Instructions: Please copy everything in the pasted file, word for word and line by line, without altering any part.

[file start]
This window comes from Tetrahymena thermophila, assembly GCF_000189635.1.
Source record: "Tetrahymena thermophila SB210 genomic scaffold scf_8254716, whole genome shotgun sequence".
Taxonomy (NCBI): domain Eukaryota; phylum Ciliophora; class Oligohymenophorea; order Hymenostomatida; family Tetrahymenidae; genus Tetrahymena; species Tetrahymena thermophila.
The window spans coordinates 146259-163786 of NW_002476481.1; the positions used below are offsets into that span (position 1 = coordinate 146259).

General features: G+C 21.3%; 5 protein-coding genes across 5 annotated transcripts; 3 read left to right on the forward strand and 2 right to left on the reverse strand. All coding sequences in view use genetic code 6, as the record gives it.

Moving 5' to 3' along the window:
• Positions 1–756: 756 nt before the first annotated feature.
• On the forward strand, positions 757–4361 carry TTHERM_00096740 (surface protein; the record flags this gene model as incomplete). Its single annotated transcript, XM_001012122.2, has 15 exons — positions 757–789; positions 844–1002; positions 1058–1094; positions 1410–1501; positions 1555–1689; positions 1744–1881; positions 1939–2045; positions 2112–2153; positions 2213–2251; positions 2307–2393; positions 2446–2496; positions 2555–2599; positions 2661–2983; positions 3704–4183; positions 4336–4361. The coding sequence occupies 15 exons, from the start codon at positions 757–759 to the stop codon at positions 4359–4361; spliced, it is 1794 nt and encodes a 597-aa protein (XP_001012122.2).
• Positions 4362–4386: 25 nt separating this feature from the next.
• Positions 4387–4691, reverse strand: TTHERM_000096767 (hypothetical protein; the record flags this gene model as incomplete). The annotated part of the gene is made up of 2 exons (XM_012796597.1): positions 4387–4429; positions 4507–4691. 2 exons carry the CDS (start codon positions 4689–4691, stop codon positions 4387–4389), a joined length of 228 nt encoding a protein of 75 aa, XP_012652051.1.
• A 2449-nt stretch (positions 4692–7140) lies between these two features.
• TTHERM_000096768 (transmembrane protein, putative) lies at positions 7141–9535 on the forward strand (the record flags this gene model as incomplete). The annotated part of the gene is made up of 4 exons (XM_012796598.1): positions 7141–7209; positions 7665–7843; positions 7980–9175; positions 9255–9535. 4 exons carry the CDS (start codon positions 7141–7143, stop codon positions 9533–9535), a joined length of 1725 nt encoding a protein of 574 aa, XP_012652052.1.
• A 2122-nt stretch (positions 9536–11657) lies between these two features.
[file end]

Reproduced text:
This window comes from Tetrahymena thermophila, assembly GCF_000189635.1.
Source record: "Tetrahymena thermophila SB210 genomic scaffold scf_8254716, whole genome shotgun sequence".
Taxonomy (NCBI): domain Eukaryota; phylum Ciliophora; class Oligohymenophorea; order Hymenostomatida; family Tetrahymenidae; genus Tetrahymena; species Tetrahymena thermophila.
The window spans coordinates 146259-163786 of NW_002476481.1; the positions used below are offsets into that span (position 1 = coordinate 146259).

General features: G+C 21.3%; 5 protein-coding genes across 5 annotated transcripts; 3 read left to right on the forward strand and 2 right to left on the reverse strand. All coding sequences in view use genetic code 6, as the record gives it.

Moving 5' to 3' along the window:
• Positions 1–756: 756 nt before the first annotated feature.
• On the forward strand, positions 757–4361 carry TTHERM_00096740 (surface protein; the record flags this gene model as incomplete). Its single annotated transcript, XM_001012122.2, has 15 exons — positions 757–789; positions 844–1002; positions 1058–1094; positions 1410–1501; positions 1555–1689; positions 1744–1881; positions 1939–2045; positions 2112–2153; positions 2213–2251; positions 2307–2393; positions 2446–2496; positions 2555–2599; positions 2661–2983; positions 3704–4183; positions 4336–4361. The coding sequence occupies 15 exons, from the start codon at positions 757–759 to the stop codon at positions 4359–4361; spliced, it is 1794 nt and encodes a 597-aa protein (XP_001012122.2).
• Positions 4362–4386: 25 nt separating this feature from the next.
• Positions 4387–4691, reverse strand: TTHERM_000096767 (hypothetical protein; the record flags this gene model as incomplete). The annotated part of the gene is made up of 2 exons (XM_012796597.1): positions 4387–4429; positions 4507–4691. 2 exons carry the CDS (start codon positions 4689–4691, stop codon positions 4387–4389), a joined length of 228 nt encoding a protein of 75 aa, XP_012652051.1.
• A 2449-nt stretch (positions 4692–7140) lies between these two features.
• TTHERM_000096768 (transmembrane protein, putative) lies at positions 7141–9535 on the forward strand (the record flags this gene model as incomplete). The annotated part of the gene is made up of 4 exons (XM_012796598.1): positions 7141–7209; positions 7665–7843; positions 7980–9175; positions 9255–9535. 4 exons carry the CDS (start codon positions 7141–7143, stop codon positions 9533–9535), a joined length of 1725 nt encoding a protein of 574 aa, XP_012652052.1.
• A 2122-nt stretch (positions 9536–11657) lies between these two features.